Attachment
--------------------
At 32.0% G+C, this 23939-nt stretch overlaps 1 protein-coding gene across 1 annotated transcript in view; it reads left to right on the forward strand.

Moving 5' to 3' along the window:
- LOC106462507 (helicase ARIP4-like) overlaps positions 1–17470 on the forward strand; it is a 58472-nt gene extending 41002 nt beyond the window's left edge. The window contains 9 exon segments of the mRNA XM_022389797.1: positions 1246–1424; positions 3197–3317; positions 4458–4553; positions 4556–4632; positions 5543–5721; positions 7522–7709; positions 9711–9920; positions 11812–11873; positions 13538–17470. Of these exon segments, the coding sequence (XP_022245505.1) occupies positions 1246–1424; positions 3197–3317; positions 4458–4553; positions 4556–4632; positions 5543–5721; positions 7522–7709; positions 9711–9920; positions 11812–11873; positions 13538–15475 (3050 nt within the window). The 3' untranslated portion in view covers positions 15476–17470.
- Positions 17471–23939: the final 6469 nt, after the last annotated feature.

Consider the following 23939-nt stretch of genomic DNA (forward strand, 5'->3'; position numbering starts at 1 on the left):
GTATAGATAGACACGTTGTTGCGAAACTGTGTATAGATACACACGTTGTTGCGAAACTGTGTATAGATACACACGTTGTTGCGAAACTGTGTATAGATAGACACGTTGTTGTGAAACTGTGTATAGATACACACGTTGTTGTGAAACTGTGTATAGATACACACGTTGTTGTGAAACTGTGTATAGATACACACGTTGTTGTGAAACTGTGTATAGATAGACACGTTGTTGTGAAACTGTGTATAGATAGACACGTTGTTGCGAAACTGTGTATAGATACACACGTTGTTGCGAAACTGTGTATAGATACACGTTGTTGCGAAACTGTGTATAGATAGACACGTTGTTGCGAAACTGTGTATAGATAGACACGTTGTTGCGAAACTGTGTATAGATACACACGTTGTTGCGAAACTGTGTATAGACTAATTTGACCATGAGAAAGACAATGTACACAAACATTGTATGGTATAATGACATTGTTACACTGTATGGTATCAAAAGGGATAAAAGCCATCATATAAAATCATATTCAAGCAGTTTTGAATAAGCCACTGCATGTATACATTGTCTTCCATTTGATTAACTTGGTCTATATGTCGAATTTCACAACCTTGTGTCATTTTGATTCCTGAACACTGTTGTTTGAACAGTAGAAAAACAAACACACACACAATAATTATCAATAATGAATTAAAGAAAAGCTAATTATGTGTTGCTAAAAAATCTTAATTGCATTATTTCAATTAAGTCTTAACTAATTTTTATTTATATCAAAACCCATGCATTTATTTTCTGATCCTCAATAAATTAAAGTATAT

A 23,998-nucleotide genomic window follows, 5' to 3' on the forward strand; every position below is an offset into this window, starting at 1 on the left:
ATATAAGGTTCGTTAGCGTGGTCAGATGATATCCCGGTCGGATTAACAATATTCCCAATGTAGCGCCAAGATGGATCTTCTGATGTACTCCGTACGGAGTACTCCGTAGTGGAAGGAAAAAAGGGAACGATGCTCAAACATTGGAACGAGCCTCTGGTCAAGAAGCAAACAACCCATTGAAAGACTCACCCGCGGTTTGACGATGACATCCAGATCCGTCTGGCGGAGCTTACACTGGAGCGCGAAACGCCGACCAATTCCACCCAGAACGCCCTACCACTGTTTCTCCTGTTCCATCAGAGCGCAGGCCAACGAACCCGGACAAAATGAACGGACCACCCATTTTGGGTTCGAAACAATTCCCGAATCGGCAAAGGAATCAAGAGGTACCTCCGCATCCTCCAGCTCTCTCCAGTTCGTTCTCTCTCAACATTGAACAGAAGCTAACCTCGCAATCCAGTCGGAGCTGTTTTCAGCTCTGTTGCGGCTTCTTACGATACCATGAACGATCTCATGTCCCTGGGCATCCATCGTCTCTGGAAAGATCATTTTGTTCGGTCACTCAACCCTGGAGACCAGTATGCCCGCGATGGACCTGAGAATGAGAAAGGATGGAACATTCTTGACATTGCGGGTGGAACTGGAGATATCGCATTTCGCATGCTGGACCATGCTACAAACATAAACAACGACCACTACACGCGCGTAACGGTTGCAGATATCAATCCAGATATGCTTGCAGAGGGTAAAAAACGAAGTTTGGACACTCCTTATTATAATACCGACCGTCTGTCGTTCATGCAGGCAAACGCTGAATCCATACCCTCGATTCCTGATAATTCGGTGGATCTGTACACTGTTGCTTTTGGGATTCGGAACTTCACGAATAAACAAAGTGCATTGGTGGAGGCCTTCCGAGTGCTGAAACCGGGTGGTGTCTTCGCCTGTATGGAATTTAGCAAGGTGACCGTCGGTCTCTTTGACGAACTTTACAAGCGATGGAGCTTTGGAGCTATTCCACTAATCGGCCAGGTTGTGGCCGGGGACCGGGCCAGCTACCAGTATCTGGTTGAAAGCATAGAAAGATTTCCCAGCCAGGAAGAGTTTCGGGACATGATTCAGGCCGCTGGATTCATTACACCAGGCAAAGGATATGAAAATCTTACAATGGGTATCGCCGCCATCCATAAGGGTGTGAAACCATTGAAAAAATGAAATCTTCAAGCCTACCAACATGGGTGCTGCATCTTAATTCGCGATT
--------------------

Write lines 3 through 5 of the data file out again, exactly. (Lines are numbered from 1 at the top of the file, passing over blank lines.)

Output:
- LOC106462507 (helicase ARIP4-like) overlaps positions 1–17470 on the forward strand; it is a 58472-nt gene extending 41002 nt beyond the window's left edge. The window contains 9 exon segments of the mRNA XM_022389797.1: positions 1246–1424; positions 3197–3317; positions 4458–4553; positions 4556–4632; positions 5543–5721; positions 7522–7709; positions 9711–9920; positions 11812–11873; positions 13538–17470. Of these exon segments, the coding sequence (XP_022245505.1) occupies positions 1246–1424; positions 3197–3317; positions 4458–4553; positions 4556–4632; positions 5543–5721; positions 7522–7709; positions 9711–9920; positions 11812–11873; positions 13538–15475 (3050 nt within the window). The 3' untranslated portion in view covers positions 15476–17470.
- Positions 17471–23939: the final 6469 nt, after the last annotated feature.

Consider the following 23939-nt stretch of genomic DNA (forward strand, 5'->3'; position numbering starts at 1 on the left):